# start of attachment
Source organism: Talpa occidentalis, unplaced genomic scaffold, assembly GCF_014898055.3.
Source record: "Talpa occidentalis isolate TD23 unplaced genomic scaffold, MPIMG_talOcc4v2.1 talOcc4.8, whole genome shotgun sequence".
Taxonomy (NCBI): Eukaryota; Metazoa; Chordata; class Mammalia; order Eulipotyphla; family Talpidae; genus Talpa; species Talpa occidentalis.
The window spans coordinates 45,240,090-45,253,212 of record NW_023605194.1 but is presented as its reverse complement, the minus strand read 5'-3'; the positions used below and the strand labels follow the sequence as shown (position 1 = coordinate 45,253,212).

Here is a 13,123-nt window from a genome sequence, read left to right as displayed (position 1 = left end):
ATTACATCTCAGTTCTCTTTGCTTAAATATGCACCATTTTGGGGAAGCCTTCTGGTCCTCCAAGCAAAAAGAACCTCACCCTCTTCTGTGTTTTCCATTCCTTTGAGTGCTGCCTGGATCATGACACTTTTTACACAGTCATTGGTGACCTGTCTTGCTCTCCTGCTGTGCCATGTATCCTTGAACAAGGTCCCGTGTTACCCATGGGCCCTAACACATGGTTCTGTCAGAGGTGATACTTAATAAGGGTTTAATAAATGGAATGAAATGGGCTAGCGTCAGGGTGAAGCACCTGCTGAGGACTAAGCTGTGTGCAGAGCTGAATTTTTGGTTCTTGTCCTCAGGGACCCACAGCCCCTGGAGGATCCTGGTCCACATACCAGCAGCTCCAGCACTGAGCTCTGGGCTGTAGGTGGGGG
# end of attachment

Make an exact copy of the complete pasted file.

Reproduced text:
Source organism: Talpa occidentalis, unplaced genomic scaffold, assembly GCF_014898055.3.
Source record: "Talpa occidentalis isolate TD23 unplaced genomic scaffold, MPIMG_talOcc4v2.1 talOcc4.8, whole genome shotgun sequence".
Taxonomy (NCBI): Eukaryota; Metazoa; Chordata; class Mammalia; order Eulipotyphla; family Talpidae; genus Talpa; species Talpa occidentalis.
The window spans coordinates 45,240,090-45,253,212 of record NW_023605194.1 but is presented as its reverse complement, the minus strand read 5'-3'; the positions used below and the strand labels follow the sequence as shown (position 1 = coordinate 45,253,212).

Here is a 13,123-nt window from a genome sequence, read left to right as displayed (position 1 = left end):
ATTACATCTCAGTTCTCTTTGCTTAAATATGCACCATTTTGGGGAAGCCTTCTGGTCCTCCAAGCAAAAAGAACCTCACCCTCTTCTGTGTTTTCCATTCCTTTGAGTGCTGCCTGGATCATGACACTTTTTACACAGTCATTGGTGACCTGTCTTGCTCTCCTGCTGTGCCATGTATCCTTGAACAAGGTCCCGTGTTACCCATGGGCCCTAACACATGGTTCTGTCAGAGGTGATACTTAATAAGGGTTTAATAAATGGAATGAAATGGGCTAGCGTCAGGGTGAAGCACCTGCTGAGGACTAAGCTGTGTGCAGAGCTGAATTTTTGGTTCTTGTCCTCAGGGACCCACAGCCCCTGGAGGATCCTGGTCCACATACCAGCAGCTCCAGCACTGAGCTCTGGGCTGTAGGTGGGGG